Partisan Warfare, Anti-Soviet
- Soviet authorities faced a partisan threat from Ukrainian and Baltic citizens from the first days of World War II. In Lvov in the Ukraine and in Lithuania, nationalists fired on retreating Soviet soldiers in 1941. Moreover, some Soviet soldiers deserted their formations and joined these groups. During the war, these partisan formations grew, developed secret governments, and operated against both the German occupation forces and Soviet partisan bands.In 1945 Moscow faced organized military opposition in the Baltic states and western Ukraine. In Lithuania and in some districts of the western Ukraine, nationalists controlled the majority of the populations. Soviet troops following the Germans into the regions were immediately thrown into battle against new enemies. NKVD special groups organized by the Chief Directorate for the Struggle against Banditry (Glavnoe upravlenie borby s banditizom) operated in rebel areas against the partisans, while the military controlled large towns and cities. They established informant nets and forced the rural areas to form self-defense units to isolate partisan commands from their supporters in the population. The NKVD also formed “false gangs” of partisans, which moved into villages to test support for the partisans and the communist authorities. Villages that welcomed these “partisans” were ruthlessly punished. Captured partisans were severely interrogated and sentenced to lengthy prison terms. Moscow’s struggle against the anti-Soviet partisans reflected a set of sophisticated political and social policies. There was an exchange of Polish and Ukrainian populations with Poland, which ended the ability of Ukrainian partisans to escape inside Poland. The clergy of the Greek-rite Catholic (Uniate) Church in the western Ukraine were arrested or forced to become Russian Orthodox. In Lithuania, hundreds of Roman Catholic clergy were arrested, and many were deported with their flocks to Siberia. There were positive steps as well: money went into the rebuilding of schools, and some children were selected for secondary and higher education in Kiev and Moscow.Resistance to Soviet authority in these regions lasted until the early 1950s. Efforts by Western intelligence agencies to maintain contact with anti-Soviet partisans failed. Deportation of villagers identified as partisan supporters intensified: more than 8 percent of the population of the western Ukraine was deported in 1946–1950. The hunt for partisan leaders intensified. On 5 March 1950, the Soviets identified the hiding place of the commander of the Ukraine Insurgent Army (UKS) and killed him. Resistance in the western Ukraine and Lithuania gradually ended in 1952–1955. In the 1960s and 1970s, many of the deportees returned to their native villages, but thousands died in exile in Siberia and Central Asia.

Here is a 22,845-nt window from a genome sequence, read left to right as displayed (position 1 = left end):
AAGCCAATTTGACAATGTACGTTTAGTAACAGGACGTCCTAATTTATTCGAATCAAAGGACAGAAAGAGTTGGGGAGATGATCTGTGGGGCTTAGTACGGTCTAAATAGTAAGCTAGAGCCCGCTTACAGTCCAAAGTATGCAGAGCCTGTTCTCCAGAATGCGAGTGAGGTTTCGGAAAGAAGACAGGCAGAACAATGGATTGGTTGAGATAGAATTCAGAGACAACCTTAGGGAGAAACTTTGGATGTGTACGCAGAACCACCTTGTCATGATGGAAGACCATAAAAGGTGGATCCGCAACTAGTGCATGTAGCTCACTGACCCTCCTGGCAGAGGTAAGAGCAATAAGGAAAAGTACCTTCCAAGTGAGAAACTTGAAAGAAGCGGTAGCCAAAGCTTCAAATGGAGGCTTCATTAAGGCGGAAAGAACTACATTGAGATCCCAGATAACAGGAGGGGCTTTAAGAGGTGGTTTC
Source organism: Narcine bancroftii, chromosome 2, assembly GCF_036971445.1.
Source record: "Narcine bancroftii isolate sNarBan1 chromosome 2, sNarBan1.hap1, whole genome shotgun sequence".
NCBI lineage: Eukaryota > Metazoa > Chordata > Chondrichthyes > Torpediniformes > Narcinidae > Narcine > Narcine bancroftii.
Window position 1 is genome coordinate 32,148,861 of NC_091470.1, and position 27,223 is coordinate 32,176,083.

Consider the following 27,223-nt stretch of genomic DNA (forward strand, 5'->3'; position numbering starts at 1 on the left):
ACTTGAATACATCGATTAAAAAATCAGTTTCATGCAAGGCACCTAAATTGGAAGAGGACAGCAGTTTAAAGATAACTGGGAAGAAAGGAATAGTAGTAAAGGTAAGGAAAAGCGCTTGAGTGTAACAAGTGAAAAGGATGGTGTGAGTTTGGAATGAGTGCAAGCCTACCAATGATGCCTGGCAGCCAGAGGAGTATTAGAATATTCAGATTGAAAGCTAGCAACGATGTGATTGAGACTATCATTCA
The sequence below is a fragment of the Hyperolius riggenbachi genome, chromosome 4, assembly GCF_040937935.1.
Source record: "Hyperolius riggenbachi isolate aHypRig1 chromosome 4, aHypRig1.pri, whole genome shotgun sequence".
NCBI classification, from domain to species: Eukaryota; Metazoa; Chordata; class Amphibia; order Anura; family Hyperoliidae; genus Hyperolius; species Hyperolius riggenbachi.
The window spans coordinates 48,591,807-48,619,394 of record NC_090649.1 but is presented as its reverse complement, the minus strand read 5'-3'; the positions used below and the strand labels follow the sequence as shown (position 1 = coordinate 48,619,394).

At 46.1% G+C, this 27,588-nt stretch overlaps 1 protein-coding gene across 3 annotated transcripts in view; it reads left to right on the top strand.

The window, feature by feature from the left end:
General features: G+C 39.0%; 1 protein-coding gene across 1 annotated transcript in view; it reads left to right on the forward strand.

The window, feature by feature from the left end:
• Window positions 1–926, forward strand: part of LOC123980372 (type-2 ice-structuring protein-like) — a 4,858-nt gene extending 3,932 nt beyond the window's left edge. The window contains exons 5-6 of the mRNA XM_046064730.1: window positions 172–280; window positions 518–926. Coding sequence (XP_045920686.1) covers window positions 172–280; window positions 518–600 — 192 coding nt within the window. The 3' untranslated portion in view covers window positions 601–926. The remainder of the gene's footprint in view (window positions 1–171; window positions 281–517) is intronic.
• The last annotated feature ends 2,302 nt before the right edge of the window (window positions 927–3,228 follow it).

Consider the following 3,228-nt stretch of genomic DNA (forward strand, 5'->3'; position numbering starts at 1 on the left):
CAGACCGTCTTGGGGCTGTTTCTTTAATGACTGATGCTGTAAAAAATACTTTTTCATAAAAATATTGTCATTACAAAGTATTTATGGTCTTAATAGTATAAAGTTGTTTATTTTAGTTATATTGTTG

Historical dictionary of Russian and Soviet Intelligence. Robert W. Pringle. 2014.
Look at other dictionaries:
Soviet partisans — The Soviet partisans were members of a resistance movement which fought a guerrilla war against the Axis occupation of the Soviet Union during the Second World War. The movement was coordinated and controlled by the Soviet government and modeled… … Wikipedia
Guerrilla warfare — Guerrilla redirects here. For other uses, see Guerrilla (disambiguation). Warfare Military history Eras Prehistoric Ancient … Wikipedia
Military history of the Soviet Union — Joseph Stalin and Kliment Voroshilov depicted saluting a military parade in Red Square above the message Long Live the Worker Peasant Red Army a Dependable Sentinel of the Soviet Borders! The military history of the Soviet Union began in the days … Wikipedia
Asymmetric warfare — originally referred to war between two or more belligerents whose relative military power differs significantly. Contemporary military thinkers tend to broaden this to include asymmetry of strategy or tactics; today asymmetric warfare can… … Wikipedia
Unconventional warfare (United States Department of Defense doctrine) — In US doctrine, unconventional warfare (abbreviated UW) is the term for guerilla warfare conducted or supported by United States Army Special Forces (SF) and other units in the United States Special Operations Command. Guerilla warfare is one… … Wikipedia
Men-at-Arms — Pays Royaume Uni Langue Anglais Genre Histoire milit … Wikipédia en Français
10th Special Forces Group (United States) — Infobox Military Unit unit name= 10th Special Forces Group caption=10th Special Forces Group beret flash dates= 19 June 1952 Present country= United States of America allegiance= United States of America branch= United States Army type= role=… … Wikipedia
Bibliography — Any historian of the Russian intelligence and security services is bedeviled by questions of quantity and quality of information. This bibliography is a selection of relevant and important books and articles mostly in English and Russian that… … Historical dictionary of Russian and Soviet Intelligence
Continuation War — Part of Eastern Front of World War II Finnish StuG III Ausf. G assault guns on parade … Wikipedia
Ukrainian Insurgent Army — Українська Повстанська Армія Ukrayins’ka Povstans’ka Armiya Participant in World War II … Wikipedia